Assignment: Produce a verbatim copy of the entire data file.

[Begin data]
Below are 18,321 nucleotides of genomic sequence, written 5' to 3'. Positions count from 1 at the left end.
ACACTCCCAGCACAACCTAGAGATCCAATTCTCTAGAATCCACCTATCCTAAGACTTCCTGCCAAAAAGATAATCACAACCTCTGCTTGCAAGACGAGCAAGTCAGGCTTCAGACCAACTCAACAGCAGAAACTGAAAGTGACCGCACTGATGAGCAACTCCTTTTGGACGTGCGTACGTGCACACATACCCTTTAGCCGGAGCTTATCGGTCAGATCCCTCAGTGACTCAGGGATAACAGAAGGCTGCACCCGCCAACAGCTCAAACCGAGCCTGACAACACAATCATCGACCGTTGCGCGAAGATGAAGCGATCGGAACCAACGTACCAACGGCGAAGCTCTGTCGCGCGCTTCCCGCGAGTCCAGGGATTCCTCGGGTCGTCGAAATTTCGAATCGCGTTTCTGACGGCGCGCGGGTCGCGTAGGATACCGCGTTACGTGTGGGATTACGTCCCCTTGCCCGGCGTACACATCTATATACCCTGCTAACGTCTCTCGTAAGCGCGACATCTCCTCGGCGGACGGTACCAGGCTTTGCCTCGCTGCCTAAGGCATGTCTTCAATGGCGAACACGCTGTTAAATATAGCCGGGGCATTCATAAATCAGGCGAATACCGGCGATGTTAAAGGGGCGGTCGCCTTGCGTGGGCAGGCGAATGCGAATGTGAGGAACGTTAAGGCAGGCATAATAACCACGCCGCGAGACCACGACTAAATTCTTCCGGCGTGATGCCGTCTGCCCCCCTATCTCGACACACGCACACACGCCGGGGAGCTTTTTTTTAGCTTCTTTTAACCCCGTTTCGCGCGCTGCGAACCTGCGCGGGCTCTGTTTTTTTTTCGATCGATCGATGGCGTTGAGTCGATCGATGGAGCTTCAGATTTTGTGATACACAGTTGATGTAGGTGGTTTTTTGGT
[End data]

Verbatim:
Below are 18,321 nucleotides of genomic sequence, written 5' to 3'. Positions count from 1 at the left end.
ACACTCCCAGCACAACCTAGAGATCCAATTCTCTAGAATCCACCTATCCTAAGACTTCCTGCCAAAAAGATAATCACAACCTCTGCTTGCAAGACGAGCAAGTCAGGCTTCAGACCAACTCAACAGCAGAAACTGAAAGTGACCGCACTGATGAGCAACTCCTTTTGGACGTGCGTACGTGCACACATACCCTTTAGCCGGAGCTTATCGGTCAGATCCCTCAGTGACTCAGGGATAACAGAAGGCTGCACCCGCCAACAGCTCAAACCGAGCCTGACAACACAATCATCGACCGTTGCGCGAAGATGAAGCGATCGGAACCAACGTACCAACGGCGAAGCTCTGTCGCGCGCTTCCCGCGAGTCCAGGGATTCCTCGGGTCGTCGAAATTTCGAATCGCGTTTCTGACGGCGCGCGGGTCGCGTAGGATACCGCGTTACGTGTGGGATTACGTCCCCTTGCCCGGCGTACACATCTATATACCCTGCTAACGTCTCTCGTAAGCGCGACATCTCCTCGGCGGACGGTACCAGGCTTTGCCTCGCTGCCTAAGGCATGTCTTCAATGGCGAACACGCTGTTAAATATAGCCGGGGCATTCATAAATCAGGCGAATACCGGCGATGTTAAAGGGGCGGTCGCCTTGCGTGGGCAGGCGAATGCGAATGTGAGGAACGTTAAGGCAGGCATAATAACCACGCCGCGAGACCACGACTAAATTCTTCCGGCGTGATGCCGTCTGCCCCCCTATCTCGACACACGCACACACGCCGGGGAGCTTTTTTTTAGCTTCTTTTAACCCCGTTTCGCGCGCTGCGAACCTGCGCGGGCTCTGTTTTTTTTTCGATCGATCGATGGCGTTGAGTCGATCGATGGAGCTTCAGATTTTGTGATACACAGTTGATGTAGGTGGTTTTTTGGT